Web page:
It’s not clear how many elected officials are taking advantage of the unusual perk. Perry’s double-dipping came to light because he was required to disclose it when he ran for president. The Tea Party group wants the Legislature to require elected leaders to disclose any double-dipping online.
The Tea Party group stressed that it had not vetted the proposals with members of the Legislature’s Tea Party Caucus. The wide-ranging list of priorities also included a call for:
- A variety of reforms cracking down on illegal immigration, including an end to so-called “sanctuary cities,” where activists say undocumented immigrants are allowed to live without fear of being apprehended; and ending in-state tuition rates for undocumented immigrants.
- Better pay for Department of Public Safety officers so the state can better recruit and retain the men and women who are patrolling the roads and enforcing the laws.
- A return to “pay-as-you-go” financing for public transportation projects and heavy restrictions on toll roads, in part by requiring them to be entirely self-financed.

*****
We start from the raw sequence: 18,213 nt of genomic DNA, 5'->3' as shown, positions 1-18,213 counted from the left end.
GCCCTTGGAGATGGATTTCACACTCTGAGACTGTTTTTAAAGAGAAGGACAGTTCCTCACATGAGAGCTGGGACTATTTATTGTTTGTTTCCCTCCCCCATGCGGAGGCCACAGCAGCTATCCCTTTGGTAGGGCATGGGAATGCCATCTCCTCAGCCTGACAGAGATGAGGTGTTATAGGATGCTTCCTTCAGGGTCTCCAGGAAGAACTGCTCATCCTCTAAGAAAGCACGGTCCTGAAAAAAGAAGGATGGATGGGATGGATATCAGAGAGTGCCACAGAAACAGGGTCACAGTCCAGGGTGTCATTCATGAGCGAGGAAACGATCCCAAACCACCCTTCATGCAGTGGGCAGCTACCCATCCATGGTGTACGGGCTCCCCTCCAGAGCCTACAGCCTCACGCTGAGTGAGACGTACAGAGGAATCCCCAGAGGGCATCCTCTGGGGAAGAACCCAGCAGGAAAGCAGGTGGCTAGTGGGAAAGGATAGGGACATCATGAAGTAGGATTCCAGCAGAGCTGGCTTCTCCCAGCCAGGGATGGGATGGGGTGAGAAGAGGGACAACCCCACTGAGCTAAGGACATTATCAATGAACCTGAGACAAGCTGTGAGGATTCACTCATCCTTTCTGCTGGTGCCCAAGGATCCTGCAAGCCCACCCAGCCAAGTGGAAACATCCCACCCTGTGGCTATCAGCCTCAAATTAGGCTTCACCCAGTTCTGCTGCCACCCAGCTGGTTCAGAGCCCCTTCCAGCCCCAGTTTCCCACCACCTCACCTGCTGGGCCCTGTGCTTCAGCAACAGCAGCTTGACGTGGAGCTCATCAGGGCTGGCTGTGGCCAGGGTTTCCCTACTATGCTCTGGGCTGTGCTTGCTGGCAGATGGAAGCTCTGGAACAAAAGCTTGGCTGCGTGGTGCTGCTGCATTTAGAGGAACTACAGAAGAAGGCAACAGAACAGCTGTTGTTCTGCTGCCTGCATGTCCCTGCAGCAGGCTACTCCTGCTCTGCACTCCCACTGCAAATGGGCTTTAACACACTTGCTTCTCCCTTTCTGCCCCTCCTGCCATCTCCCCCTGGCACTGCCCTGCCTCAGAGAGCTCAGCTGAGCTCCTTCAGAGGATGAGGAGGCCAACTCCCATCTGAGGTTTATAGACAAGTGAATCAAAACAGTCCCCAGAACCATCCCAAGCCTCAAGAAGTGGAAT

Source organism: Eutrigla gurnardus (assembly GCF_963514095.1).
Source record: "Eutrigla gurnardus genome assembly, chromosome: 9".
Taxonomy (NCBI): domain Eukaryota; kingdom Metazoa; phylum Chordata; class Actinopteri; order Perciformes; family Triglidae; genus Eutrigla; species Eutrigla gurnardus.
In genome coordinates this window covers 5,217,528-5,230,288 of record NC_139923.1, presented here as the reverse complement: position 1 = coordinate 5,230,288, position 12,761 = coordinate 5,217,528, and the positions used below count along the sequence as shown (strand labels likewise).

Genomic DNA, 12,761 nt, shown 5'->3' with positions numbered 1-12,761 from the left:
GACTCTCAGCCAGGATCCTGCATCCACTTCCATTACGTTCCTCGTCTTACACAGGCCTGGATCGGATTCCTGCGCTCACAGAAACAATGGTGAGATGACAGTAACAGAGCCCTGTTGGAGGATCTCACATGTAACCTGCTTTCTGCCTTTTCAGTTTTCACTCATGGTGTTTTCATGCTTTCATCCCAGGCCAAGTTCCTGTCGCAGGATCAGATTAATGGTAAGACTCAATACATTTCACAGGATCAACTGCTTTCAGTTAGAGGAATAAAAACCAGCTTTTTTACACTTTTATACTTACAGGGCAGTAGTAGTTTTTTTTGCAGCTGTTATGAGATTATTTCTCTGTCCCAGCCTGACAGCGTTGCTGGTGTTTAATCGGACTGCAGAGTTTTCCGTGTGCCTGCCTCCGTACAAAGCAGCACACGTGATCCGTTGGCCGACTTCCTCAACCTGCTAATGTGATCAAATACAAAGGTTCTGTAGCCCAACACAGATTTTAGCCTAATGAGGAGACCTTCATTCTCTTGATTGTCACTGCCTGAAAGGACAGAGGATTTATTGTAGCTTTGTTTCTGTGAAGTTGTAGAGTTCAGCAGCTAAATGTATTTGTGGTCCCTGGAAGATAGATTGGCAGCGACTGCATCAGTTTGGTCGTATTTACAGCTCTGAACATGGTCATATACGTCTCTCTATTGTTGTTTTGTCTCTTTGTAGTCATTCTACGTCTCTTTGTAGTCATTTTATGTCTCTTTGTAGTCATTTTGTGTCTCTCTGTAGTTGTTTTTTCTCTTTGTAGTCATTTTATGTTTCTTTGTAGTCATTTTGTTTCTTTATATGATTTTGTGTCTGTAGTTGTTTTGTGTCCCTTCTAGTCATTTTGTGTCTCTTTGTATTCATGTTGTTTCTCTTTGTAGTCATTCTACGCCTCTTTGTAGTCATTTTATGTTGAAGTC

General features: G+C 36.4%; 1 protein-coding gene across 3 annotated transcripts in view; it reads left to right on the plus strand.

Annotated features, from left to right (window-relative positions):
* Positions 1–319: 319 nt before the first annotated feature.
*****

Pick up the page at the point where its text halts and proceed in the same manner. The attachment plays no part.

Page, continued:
- Passage of a Constitutional Amendment limiting statewide elected officials to two four-year terms in office.
Tea Party activists are releasing their priorities for the upcoming legislative session on Tuesday, and they aren’t confining the list to bread-and-butter items like budgetary austerity and illegal immigration crackdowns.
JoAnn Fleming, chairwoman of the Legislature’s Tea Party Advisory Committee, said her group — a coalition of Tea Party activists from around the state — will also call for ethics reform, an end to double-dipping by elected officials and better disclosure on personal financial statements.
The activists, set to release their agenda at the Capitol on Tuesday morning, will also ask the Legislature to zero-out popular tax incentive programs, including the growing “trust fund” accounts tapped to give tax subsidies to Formula One auto racing, the NFL Super Bowl and various events and conventions held in Texas.
While Republican leaders often claim Tea Party support, Fleming said Tuesday's agenda will challenge many of them — including Gov. Rick Perry — to change their views and practices.